2. A  disruption  of  the  equilibrium  by  some  action  –  flickering  light  and   radio  static  causes  the  protagonist  to  disrupt  his  crossword  to  fix  the  light   bulb,  the  light  bulb  then  lights  up  in  his  hands.   3. Recognition  that  there  has  been  a  disruption  –  the  protagonist  becomes   aware  that  the  light  bulb  provides  him  power  of  some  sort.   4. An  attempt  to  repair  the  disruption  –  the  protagonist  DOES  NOT  attempt   to  fix  this  disruption  to  the  equilibrium,  instead  attempts  to  enhance  the   power  of  the  bulb.   5. A  reinstatement  of  the  equilibrium  –  although  the  protagonist  does   nothing  to  reinstall  the  equilibrium  the  light  bulb  breaks,  causing  events   to  return  to  how  they  were  in  the  first  sequence.     Barthes’  enigma  code  states  that  a  texts  portrays  a  mystery  to  draw  an  audience  in  –   poses  questions  and  intrigues.  Of  all  my  three  developed  texts  I  believe  my  poster   fits  this  more  appropriately,  as  the  light  bulb  in  the  centre  with  the  words  within  it   portray  a  sense  of  mystery  that  could  intrigue  an  audience  to  watch  the  short  film   simply  to  find  out  the  light  bulbs  relevance.  What’s  more,  the  photographs  in  my   review  simply  depict  the  light  bulb,  nothing  else,  unless  read,  my  review  still   develops  the  aspect  of  the  enigma  code.  However,  the  film  itself  does  not  play  on   this  mystery  as  much,  which  is  something  I  would  consider  changing  in  my  piece,  as   the  purpose  of  the  light  bulb  is  insinuated  almost  immediately.  This  perhaps  could  be   seen  as  an  anti-­‐climax  to  an  audience  whom  have  read  the  review  and  seen  the   poster.     Strauss’  theory  of  binary  opposites  is  a  more  complex  concept  in  which  it  is  believes   that  the  audience  does  not  understand  things  from  their  true  meaning  but  from   their  opposites  e.g.  good  vs.  bad.  Within  our  production  it  is  hard  to  locate  binary   opposites  in  the  narrative,  as  there  is  only  one  protagonist  –  no  antagonist  to   contradict  him.  No  obvious  good  vs.  evil,  or  young  vs.  old.  Therefore,  I  believe  that   we  have  subverted  this  theory.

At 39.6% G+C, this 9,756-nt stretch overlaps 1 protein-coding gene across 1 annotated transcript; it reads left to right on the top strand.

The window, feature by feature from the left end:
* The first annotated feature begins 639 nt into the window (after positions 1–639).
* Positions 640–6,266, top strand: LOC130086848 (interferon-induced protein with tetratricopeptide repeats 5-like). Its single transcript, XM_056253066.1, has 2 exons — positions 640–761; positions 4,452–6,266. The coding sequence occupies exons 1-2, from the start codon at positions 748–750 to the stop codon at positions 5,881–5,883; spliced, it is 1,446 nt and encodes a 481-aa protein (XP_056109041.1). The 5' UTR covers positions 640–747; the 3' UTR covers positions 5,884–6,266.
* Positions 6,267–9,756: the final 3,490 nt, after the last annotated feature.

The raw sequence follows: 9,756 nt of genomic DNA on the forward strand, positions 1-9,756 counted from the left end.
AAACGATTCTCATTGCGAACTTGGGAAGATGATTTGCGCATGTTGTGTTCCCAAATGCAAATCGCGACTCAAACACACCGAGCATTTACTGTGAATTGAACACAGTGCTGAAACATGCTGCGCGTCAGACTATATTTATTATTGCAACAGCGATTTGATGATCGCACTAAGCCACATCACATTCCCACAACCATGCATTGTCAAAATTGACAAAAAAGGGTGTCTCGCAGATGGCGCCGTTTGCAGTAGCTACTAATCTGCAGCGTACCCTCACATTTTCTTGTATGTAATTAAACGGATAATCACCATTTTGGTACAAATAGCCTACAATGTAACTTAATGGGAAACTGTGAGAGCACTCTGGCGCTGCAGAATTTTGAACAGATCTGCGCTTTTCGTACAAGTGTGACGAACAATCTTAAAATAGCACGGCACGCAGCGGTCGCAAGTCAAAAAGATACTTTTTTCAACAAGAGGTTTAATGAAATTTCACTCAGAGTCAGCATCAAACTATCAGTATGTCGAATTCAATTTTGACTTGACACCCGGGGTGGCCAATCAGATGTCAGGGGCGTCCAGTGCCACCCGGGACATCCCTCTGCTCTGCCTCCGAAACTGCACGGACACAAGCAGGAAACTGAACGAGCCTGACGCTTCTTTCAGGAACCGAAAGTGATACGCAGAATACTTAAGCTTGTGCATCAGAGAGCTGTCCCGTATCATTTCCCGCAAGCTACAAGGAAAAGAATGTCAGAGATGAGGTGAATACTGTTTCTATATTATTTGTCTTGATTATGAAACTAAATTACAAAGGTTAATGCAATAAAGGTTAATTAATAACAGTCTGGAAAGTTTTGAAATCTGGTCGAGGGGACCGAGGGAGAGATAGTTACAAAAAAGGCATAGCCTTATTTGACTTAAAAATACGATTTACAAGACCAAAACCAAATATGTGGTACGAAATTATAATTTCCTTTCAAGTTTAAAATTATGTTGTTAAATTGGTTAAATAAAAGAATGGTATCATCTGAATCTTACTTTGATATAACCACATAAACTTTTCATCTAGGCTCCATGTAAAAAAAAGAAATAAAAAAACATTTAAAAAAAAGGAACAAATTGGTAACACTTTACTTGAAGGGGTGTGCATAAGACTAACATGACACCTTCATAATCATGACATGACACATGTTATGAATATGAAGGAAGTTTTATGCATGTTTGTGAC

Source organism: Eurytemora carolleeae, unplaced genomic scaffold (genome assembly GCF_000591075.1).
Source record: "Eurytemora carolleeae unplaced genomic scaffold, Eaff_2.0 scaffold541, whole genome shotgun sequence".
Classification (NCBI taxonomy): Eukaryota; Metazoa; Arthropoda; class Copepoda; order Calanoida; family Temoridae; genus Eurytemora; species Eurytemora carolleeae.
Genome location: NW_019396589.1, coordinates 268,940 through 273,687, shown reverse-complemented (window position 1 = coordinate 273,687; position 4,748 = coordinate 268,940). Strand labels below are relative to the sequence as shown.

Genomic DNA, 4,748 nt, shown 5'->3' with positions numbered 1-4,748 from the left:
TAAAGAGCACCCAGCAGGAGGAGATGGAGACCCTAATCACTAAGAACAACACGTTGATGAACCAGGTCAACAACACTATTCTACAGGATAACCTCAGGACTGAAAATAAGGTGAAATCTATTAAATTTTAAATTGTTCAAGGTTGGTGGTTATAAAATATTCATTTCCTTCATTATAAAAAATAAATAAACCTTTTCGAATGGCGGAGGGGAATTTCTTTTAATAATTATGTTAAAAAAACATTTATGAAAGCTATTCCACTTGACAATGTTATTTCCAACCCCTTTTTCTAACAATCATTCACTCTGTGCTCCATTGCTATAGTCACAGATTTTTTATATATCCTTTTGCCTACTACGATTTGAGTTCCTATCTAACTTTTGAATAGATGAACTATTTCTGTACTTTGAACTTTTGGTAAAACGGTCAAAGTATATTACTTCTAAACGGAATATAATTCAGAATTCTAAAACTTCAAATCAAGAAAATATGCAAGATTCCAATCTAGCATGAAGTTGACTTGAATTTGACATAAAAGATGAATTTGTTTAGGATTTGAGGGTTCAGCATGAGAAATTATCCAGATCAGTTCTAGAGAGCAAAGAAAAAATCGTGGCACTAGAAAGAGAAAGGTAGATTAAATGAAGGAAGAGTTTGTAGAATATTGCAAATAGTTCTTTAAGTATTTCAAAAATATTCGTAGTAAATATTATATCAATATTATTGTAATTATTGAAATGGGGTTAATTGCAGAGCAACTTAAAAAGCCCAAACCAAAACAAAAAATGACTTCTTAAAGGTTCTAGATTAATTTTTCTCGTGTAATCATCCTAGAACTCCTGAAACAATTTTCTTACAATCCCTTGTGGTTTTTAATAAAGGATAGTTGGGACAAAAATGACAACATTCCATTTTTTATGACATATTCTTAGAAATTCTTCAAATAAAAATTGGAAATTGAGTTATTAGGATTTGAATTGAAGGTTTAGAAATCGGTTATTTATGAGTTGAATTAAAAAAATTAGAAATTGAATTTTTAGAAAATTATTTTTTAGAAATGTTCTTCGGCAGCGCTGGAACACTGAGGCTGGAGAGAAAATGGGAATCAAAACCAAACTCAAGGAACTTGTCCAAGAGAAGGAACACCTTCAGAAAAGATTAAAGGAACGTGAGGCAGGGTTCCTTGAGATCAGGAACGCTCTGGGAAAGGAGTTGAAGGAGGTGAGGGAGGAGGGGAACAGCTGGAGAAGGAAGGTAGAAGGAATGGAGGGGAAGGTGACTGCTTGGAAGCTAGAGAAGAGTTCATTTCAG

What  did  you  learn  about  the  conventions  of  short  films?  How  have   you  used  them?  

  Typical  codes  and  conventions  of  a  short  film:   • 1  –  2  characters  as  there  is  not  enough  time  to  develop  character  history.   Within  our  short  film  we  have  one  main   protagonist,  however  three  small  part  actors.   The  fact  we  have  the  one  protagonist  fits  the   code,  thus  conforming  in  this  aspect.   However  the  extra  characters  were  arguably   needed  in  order  to  help  the  narrative  swifter,   and  create  more  realism  in  a  sense.  However,   this  could  have  been  over  come  through  a   method  used  in  the  short  film  Hirsute  in   which  the  starring  actor  plays  two  different   characters.  Although  this  could  be  considered  as  more  appropriate  it  would